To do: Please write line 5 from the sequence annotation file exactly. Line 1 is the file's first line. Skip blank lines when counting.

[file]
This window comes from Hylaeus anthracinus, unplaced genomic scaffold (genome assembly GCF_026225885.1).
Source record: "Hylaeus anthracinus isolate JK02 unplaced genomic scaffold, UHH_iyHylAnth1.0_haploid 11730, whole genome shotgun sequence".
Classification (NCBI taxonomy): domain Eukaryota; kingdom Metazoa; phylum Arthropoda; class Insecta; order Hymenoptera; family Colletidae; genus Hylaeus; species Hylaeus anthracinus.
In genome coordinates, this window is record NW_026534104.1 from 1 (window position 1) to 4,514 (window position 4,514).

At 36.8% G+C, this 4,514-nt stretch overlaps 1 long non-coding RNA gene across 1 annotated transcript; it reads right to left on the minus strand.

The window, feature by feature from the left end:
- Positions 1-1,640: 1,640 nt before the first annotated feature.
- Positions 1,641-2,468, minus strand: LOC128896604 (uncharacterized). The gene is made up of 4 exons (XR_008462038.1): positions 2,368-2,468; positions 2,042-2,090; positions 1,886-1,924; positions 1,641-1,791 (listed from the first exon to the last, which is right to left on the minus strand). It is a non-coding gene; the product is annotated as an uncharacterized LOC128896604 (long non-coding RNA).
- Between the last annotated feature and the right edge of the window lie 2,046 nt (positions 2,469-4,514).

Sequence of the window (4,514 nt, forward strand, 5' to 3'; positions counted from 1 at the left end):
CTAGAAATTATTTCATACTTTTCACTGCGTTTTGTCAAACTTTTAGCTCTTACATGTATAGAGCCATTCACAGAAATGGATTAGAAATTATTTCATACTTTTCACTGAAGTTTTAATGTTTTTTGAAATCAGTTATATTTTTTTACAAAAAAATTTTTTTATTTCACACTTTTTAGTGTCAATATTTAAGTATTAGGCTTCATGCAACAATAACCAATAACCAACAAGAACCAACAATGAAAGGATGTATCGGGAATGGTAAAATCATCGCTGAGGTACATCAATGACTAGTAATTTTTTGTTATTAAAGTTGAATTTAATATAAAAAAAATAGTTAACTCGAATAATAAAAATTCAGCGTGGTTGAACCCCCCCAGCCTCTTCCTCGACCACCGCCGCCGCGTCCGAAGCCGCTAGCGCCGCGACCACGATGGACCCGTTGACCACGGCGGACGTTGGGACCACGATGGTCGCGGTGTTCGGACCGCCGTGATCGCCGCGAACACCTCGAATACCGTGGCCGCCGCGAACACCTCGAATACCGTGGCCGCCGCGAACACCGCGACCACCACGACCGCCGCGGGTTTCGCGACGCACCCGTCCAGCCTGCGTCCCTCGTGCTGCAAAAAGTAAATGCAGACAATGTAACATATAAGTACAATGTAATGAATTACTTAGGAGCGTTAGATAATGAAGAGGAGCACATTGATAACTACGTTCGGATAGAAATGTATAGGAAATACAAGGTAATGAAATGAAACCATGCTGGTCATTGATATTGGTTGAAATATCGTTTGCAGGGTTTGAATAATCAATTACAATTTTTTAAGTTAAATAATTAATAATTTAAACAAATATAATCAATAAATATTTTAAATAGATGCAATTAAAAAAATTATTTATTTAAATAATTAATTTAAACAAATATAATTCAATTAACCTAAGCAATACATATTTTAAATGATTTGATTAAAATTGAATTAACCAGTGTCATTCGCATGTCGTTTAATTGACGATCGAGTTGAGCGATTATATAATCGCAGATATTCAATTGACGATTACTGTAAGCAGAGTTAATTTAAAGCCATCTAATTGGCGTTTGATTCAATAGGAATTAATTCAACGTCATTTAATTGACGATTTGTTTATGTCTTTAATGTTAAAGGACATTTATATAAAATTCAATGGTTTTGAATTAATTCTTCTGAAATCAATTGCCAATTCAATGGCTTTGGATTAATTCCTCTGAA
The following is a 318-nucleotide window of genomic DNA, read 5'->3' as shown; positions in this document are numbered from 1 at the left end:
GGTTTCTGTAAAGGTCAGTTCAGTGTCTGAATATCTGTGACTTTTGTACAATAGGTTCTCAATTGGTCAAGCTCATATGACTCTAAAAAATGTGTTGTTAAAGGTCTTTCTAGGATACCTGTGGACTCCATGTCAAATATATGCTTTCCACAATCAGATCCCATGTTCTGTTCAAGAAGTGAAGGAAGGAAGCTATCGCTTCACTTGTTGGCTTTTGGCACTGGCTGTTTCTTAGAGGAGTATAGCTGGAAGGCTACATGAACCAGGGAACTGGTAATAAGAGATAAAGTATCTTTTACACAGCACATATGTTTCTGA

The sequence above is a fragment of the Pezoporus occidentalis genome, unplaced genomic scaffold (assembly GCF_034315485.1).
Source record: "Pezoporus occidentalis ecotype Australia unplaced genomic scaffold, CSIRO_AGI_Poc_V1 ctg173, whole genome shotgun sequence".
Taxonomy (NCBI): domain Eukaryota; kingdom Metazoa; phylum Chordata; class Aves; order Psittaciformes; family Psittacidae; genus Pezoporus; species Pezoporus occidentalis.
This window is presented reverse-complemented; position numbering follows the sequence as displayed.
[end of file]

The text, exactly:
At 36.8% G+C, this 4,514-nt stretch overlaps 1 long non-coding RNA gene across 1 annotated transcript; it reads right to left on the minus strand.